Fair together: gender research and equality at Berlin universities
Berlin has been in the top position among German states when it comes to equality rankings since 2005. What does the Brain City do differently?
Legal frameworks have been created in the capital such as the Berlin University Act (BerlHG) and the State Equal Opportunities Act (LGG). There are also control instruments for universities, such as the general equality standards. Women's and gender research is also firmly anchored at the universities through designated chairs, established research centres, and a host of other measures. And Berlin's equal opportunities programme is the only one of its kind in Germany and promotes equality and the structures to support women's and gender research for the long term.
In addition to the state universities in Berlin, there are a large number of state-recognised private universities and research institutes. Some have also established structures for gender research and policies.
Without the intensive and productive exchange between different stakeholders and initiatives in Berlin, these successes would be inconceivable. This "Berlin Dialogue" has been going on for many years now. A central goal of this dialogue has been the further strengthening of the city's reputation as fair to people of all genders and therefore an academic centre ready for the future.
It all started in the 1980s, when the first centres for women's research were founded at universities and the first officers for women's issues were appointed. By the end of the decade, the first programmes to fund women's research at the state's universities were established. Finally, in 1990, the State University Act (BerlHG) established the Women's Affairs Officer position on a full-time basis to coordinate these activities for all of Berlin's universities.
Taking gender fairness to the next level
With women holding almost 30% of the professorships in the state, Berlin is now the nationwide leader. The proportion of female doctoral students has also risen continuously in recent years to almost 48% in Berlin. Nevertheless, there remains a lot to do to reduce inequalities and the structural disadvantages facing women at universities.
Stakeholders and institutions
Different stakeholders are engaged in intensive exchanges of ideas about equality at Berlin's universities: the Senate Department for Health, Nursing, and Equal Opportunities, the Senate Department for Science and Research and the Berlin legislature's committee on science and research are all involved. In addition to the State Conference of Rectors and Presidents of Berlin Universities (LKRP), the Berlin State Conference of University Women's Affairs Officers (LaKoF) and the University Women's and Gender Studies Task Force (afg) are other participants.
University Women's and Gender Studies Task Force (afg)
In the early 1980s, one of the first centres for women's research in Germany was founded at the Freie Universität Berlin. Further centres for women's and gender studies followed at other Berlin universities. In 2000, these centres and networks at the state and religious universities in the city merged to form the University Women's and Gender Studies Task Force (afg). This network connects researchers across universities, promotes exchange and cooperation with the goal of anchoring gender research at universities, and initiates important initiatives for interdisciplinary discussion of current topics in women's and gender studies. The afg office has coordinated the activities of the task force since September 2018.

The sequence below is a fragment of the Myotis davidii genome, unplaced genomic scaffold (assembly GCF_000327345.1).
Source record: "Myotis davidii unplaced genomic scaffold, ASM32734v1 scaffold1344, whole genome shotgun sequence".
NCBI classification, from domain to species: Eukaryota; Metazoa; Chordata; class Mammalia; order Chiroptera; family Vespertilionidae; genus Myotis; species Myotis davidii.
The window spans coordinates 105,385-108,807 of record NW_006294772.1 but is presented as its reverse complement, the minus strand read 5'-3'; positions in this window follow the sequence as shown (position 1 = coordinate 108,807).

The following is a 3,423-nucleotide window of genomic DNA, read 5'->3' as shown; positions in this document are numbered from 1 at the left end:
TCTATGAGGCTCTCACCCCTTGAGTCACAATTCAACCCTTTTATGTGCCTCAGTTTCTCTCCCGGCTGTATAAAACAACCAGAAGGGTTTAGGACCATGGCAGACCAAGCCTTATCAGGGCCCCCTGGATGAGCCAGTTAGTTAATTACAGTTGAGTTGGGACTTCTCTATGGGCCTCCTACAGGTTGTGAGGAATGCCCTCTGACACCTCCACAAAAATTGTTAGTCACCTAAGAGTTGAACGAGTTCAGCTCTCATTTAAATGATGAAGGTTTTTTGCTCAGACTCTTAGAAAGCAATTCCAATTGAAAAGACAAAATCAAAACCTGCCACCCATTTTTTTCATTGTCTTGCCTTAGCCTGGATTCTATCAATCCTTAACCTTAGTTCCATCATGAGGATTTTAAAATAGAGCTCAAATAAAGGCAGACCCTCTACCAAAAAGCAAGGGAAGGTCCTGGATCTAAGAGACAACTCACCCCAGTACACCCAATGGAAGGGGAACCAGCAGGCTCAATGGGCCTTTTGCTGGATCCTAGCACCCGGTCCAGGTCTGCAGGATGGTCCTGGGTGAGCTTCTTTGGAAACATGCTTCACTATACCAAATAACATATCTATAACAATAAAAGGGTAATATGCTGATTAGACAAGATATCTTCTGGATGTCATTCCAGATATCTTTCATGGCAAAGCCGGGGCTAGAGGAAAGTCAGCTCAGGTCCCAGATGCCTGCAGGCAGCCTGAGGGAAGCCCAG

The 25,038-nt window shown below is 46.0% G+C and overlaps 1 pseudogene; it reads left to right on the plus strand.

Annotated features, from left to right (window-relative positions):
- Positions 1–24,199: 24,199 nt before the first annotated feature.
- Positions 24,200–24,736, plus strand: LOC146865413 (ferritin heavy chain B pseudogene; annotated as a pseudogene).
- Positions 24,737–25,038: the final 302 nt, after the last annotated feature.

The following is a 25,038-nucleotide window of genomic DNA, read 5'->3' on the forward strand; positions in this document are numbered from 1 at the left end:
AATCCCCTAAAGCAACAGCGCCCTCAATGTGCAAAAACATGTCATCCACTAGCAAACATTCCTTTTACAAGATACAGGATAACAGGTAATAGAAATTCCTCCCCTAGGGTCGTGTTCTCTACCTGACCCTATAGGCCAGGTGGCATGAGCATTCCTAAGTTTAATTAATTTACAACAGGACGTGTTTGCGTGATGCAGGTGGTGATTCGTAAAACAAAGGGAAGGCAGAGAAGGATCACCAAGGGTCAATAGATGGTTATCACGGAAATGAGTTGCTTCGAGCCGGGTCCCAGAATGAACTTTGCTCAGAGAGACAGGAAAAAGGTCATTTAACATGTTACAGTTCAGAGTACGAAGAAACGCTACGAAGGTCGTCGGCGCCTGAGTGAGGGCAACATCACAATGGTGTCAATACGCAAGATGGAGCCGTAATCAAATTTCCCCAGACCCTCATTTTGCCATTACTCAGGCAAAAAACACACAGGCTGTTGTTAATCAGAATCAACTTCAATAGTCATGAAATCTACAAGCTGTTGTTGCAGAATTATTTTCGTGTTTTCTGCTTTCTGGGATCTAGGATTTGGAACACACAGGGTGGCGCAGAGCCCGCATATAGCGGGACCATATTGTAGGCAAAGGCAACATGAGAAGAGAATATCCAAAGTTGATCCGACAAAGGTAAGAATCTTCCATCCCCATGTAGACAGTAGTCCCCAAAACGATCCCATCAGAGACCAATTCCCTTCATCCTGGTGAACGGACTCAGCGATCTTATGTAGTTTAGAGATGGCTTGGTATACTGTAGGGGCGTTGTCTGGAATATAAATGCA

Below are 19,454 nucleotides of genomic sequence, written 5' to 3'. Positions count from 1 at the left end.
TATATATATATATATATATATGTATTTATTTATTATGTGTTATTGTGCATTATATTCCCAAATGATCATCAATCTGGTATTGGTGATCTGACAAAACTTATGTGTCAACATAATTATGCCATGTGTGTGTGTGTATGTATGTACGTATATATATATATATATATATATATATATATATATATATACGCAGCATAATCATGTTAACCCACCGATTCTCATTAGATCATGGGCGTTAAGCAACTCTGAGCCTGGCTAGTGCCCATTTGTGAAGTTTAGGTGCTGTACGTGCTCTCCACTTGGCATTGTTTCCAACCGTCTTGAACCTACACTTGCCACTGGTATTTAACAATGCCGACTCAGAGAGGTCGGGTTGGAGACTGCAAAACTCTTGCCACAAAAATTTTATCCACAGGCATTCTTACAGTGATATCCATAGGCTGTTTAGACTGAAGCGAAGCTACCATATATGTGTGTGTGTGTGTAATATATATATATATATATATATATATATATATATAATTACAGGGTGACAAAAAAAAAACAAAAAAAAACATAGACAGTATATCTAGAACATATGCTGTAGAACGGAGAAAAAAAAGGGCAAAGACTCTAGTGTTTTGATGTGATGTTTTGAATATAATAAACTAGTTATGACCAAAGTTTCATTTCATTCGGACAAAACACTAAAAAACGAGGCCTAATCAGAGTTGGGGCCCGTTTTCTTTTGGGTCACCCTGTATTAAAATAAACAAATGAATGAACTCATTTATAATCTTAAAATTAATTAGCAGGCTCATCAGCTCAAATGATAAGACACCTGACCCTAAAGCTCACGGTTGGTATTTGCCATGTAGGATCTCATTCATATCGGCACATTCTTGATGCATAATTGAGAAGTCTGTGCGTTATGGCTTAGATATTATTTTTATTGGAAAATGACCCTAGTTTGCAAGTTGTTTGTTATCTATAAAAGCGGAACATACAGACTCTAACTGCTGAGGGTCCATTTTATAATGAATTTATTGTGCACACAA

Berlin State Conference of University Women's Affairs Officers (LaKoF)
The central women's representatives of the eleven state and two religious universities and the university hospital in Berlin have collaborated as part of the LakoF since 1991. Their work has a legal basis anchored in the State Equal Opportunities Act (LGG) and the Berlin University Act (BerlHG). Women’s officers advise university management, advocate for fair treatment of all genders by university administrations, represent the interests of women at universities, and are often the first point of contact for cases of discrimination. LaKoF offers the women's representatives a platform to exchange experiences, cooperate, and promote joint political action at the state level.
Programmes and services
The Berlin Equal Opportunities Program (BCP) breaks down structural barriers for women and artists and provides targeted financial support for women seeking careers in academia, research, and the arts. One aim of the programme is the long-term improvement of the number of women faculty and in management positions. It is also about helping institutions see gender aspects as an essential element of high-quality research and future-oriented teaching. Numerous measures have been funded since 2001. The programme has a budget of up to €3.8 million each year to fund its work. The BCP is funded by the Senate Department for Science and Research and the Senate Department for Health, Nursing, and Equal Opportunities. The implementation is supported by the BCP office.